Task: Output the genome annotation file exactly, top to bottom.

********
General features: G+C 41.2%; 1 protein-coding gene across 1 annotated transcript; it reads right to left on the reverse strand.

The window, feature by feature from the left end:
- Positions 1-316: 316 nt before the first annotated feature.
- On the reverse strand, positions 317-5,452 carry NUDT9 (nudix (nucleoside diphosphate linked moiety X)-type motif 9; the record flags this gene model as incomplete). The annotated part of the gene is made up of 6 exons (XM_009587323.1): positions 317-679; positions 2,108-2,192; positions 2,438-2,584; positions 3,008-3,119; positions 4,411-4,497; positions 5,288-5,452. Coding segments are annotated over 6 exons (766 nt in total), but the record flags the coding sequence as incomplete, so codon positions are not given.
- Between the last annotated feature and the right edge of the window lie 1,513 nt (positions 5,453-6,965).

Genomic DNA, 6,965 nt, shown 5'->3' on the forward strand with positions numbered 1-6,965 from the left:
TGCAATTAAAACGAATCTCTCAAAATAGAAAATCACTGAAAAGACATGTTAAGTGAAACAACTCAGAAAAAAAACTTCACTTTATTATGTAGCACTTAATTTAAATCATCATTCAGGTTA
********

General features: G+C 41.2%; 1 protein-coding gene across 1 annotated transcript; it reads right to left on the reverse strand.

The window, feature by feature from the left end:
- Positions 1-316: 316 nt before the first annotated feature.
- On the reverse strand, positions 317-5,452 carry NUDT9 (nudix (nucleoside diphosphate linked moiety X)-type motif 9; the record flags this gene model as incomplete). The annotated part of the gene is made up of 6 exons (XM_009587323.1): positions 317-679; positions 2,108-2,192; positions 2,438-2,584; positions 3,008-3,119; positions 4,411-4,497; positions 5,288-5,452. Coding segments are annotated over 6 exons (766 nt in total), but the record flags the coding sequence as incomplete, so codon positions are not given.
- Between the last annotated feature and the right edge of the window lie 1,513 nt (positions 5,453-6,965).

Genomic DNA, 6,965 nt, shown 5'->3' on the forward strand with positions numbered 1-6,965 from the left:
TGCAATTAAAACGAATCTCTCAAAATAGAAAATCACTGAAAAGACATGTTAAGTGAAACAACTCAGAAAAAAAACTTCACTTTATTATGTAGCACTTAATTTAAATCATCATTCAGGTTA